Chalk Talk: To play junior hockey, ask questions, make smart choices
During the past two months, I have traveled across the U.S. scouting for junior teams and during that time, I have watched over 500 players (1996-2001 birth years), two USHL combines, three NAHL combines, two top prospect tournaments and numerous Junior A and AAA hockey games.
The states and the players change, but the thing that doesn’t change is the question I’m asked most by parent and players alike – “What are you looking for in a hockey player?”
My general reply is, “What are looking for as parent or player?” With that in mind, here are some tips to help you in making the best decision on how to achieve your final goal in hockey.
Dream big, but also choose a realistic path. Everyone’s dream is to put on that NHL sweater, but unfortunately, not everyone is Sid the Kid. Some players are Major Junior and USHL ready at 16, but most aren’t. Remember, the players in juniors are independent and mature. Mom and dad aren’t there to do laundry, cook meals, enforce rules or tuck you into bed.
Make sure your life away from hockey is straight. Your off-ice behavior is just as important as your play – this is where most players make mistakes.
Just because you are drafted or tendered, that doesn’t mean you will stick on a final roster. Many head coaches do not even see players until camp; they rely heavily on the scouts. If you don’t show up ready for camp, be prepared to go home. Coaches expect more from draft picks and tenders and camp is your place to show them what you’re made of.
Junior hockey is a grind. Once you make it, it doesn’t get any easier. Consistency is huge in junior hockey. I have often heard one of my favorite hockey coaches ask his players, “What have you done for me lately?”
Talk to the coaches of the teams you are trying out for. If you haven’t been contacted by a team you want to play for, reach out to a coach via email or phone. Juniors is a numbers game, so if a team is returning all of its roster, try and find a team that has openings at your position. It’s important to find out which players are moving on from the team. Don’t show up thinking that just because you got an email that you are on the team. Ask the coach where you fit in on the team and how many spots are open.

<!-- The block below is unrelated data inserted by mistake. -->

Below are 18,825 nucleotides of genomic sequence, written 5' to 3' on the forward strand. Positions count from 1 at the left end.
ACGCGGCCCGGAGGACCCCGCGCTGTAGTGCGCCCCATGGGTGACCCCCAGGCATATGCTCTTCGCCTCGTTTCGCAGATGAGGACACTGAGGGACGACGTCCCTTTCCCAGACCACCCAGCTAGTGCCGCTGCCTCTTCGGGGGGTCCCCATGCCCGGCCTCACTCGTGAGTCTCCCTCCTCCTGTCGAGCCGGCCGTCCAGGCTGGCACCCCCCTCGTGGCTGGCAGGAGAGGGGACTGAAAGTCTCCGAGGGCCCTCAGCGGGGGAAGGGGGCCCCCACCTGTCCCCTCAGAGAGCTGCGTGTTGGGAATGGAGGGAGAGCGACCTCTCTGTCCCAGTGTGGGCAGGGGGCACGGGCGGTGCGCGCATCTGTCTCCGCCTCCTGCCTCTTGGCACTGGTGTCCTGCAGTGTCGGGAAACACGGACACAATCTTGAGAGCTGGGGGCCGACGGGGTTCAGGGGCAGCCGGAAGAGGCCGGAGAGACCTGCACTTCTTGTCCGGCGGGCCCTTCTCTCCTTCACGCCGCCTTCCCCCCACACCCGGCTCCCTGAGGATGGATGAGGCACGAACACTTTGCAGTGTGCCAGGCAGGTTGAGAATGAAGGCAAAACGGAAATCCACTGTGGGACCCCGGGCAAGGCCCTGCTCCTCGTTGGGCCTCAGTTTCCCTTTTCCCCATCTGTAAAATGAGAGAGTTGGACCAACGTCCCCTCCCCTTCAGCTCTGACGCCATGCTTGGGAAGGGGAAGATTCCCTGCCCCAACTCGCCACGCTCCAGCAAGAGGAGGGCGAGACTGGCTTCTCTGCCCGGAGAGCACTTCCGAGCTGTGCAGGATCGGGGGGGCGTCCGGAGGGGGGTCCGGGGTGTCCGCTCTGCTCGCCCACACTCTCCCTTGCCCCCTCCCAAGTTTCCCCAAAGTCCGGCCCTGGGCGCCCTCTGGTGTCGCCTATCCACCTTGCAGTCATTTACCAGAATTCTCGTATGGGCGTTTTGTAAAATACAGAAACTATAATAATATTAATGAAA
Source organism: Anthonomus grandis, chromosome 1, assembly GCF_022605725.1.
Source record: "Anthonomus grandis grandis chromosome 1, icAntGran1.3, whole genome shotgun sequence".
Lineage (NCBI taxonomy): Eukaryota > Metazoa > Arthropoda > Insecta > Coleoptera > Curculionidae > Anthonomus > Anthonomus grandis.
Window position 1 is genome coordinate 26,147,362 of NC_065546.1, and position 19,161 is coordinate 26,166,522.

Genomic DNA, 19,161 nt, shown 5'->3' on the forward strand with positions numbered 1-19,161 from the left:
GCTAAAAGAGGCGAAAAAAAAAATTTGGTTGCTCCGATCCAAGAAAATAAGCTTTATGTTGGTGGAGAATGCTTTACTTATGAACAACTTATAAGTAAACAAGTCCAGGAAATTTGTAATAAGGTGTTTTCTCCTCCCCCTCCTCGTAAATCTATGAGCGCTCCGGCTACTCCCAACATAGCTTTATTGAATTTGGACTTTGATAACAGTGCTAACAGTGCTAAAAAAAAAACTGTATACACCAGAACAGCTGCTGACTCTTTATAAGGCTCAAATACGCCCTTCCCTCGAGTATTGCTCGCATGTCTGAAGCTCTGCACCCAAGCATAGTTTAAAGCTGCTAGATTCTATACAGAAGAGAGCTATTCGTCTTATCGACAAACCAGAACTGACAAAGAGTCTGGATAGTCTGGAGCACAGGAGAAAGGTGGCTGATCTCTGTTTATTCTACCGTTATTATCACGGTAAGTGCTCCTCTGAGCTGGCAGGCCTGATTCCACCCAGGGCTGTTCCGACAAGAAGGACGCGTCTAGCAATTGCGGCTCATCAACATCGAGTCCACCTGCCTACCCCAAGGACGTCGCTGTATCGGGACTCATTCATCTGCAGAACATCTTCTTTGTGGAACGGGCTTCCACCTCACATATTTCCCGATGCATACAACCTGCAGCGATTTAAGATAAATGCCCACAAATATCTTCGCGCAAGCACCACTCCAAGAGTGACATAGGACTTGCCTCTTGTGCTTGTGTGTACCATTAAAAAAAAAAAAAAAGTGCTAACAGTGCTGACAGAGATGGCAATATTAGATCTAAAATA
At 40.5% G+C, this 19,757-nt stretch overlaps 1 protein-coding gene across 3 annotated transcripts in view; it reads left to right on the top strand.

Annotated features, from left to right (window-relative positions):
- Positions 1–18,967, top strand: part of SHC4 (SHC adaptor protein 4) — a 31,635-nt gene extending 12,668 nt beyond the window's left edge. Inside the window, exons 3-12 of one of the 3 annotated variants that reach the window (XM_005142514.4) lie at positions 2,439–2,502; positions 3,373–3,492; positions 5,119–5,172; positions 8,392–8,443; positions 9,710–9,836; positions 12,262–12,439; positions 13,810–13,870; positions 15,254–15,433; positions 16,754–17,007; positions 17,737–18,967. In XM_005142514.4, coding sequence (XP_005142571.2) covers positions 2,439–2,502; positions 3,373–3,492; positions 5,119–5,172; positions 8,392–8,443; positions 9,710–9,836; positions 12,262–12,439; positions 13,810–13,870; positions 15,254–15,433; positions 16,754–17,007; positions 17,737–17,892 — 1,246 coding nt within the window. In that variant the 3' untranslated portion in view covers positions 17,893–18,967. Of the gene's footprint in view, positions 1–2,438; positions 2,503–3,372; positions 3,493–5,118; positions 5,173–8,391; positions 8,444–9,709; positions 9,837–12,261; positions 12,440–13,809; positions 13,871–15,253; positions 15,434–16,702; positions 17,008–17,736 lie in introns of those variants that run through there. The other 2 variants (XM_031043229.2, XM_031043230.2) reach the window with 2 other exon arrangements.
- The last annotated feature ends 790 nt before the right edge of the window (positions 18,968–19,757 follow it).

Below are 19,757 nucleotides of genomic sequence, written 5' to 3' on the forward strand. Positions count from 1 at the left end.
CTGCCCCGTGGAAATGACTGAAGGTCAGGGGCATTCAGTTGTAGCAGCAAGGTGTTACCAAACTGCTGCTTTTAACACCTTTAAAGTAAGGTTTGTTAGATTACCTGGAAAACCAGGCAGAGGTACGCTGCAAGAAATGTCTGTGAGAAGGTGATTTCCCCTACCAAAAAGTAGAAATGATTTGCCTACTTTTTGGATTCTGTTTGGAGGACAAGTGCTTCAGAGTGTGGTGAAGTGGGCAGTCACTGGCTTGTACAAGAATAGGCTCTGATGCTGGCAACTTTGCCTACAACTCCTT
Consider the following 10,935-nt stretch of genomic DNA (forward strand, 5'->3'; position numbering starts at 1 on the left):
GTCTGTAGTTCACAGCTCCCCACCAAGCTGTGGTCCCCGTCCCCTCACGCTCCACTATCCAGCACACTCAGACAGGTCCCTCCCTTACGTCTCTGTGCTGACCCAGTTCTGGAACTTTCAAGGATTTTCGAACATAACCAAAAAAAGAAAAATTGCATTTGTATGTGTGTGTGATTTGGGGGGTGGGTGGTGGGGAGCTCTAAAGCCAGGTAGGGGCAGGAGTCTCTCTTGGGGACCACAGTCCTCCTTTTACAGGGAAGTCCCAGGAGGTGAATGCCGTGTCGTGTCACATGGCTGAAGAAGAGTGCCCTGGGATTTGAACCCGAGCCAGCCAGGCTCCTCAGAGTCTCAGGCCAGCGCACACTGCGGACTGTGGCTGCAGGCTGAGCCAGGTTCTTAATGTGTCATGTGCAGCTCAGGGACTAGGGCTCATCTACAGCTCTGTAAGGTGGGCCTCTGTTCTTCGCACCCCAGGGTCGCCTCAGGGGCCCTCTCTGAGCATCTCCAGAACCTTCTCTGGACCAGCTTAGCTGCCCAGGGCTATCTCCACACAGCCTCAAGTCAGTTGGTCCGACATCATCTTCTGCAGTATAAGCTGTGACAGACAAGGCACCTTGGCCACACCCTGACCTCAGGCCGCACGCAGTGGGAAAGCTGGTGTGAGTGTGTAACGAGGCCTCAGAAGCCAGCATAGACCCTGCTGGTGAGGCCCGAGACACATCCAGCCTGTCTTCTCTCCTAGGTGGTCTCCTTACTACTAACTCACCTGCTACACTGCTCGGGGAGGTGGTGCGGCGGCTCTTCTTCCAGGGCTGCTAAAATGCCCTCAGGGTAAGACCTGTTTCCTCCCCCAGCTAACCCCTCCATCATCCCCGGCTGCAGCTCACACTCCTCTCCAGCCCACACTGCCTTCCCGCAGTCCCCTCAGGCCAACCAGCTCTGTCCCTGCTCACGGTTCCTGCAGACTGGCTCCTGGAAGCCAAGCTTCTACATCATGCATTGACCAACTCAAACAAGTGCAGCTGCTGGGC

Pick the right coaches in youth hockey. Pick a coach that is teaching the game of hockey the right way. Bad habits are learned in youth hockey and those habits are hard to break. Look closely at which coaches are moving kids to the next level, who they are moving along and where they move them. Think twice about coaches who say, “Stay with me Mites to Midgets and I will get you to the NHL.” A coach who truly has your best interest at heart will always assist in moving you to a better situation. Remember, it doesn’t matter where a coach played. If he/she can teach the game of hockey the right way, teaches the skills of hockey, and has the best interest of the players at heart, then that could be the right coach for you.
If you don’t make a Tier I or Tier II junior team, your career is not over – and there is nothing wrong with Tier III. Once again, it all comes down to the coach and program you play for. Pay attention to the teams that are moving players up during the season and which are moving players at the end of the season.
There are different routes for every player, but do your homework, ask questions and choose wisely. Good luck and keep wheelin!’
Jeremy Daughaday coaches with the Los Angeles Jr. Kings organization and is a Western Region scout for the NAHL.
Interested in being a Chalk Talk columnist? E-mail Matt Mackinder at email@example.com.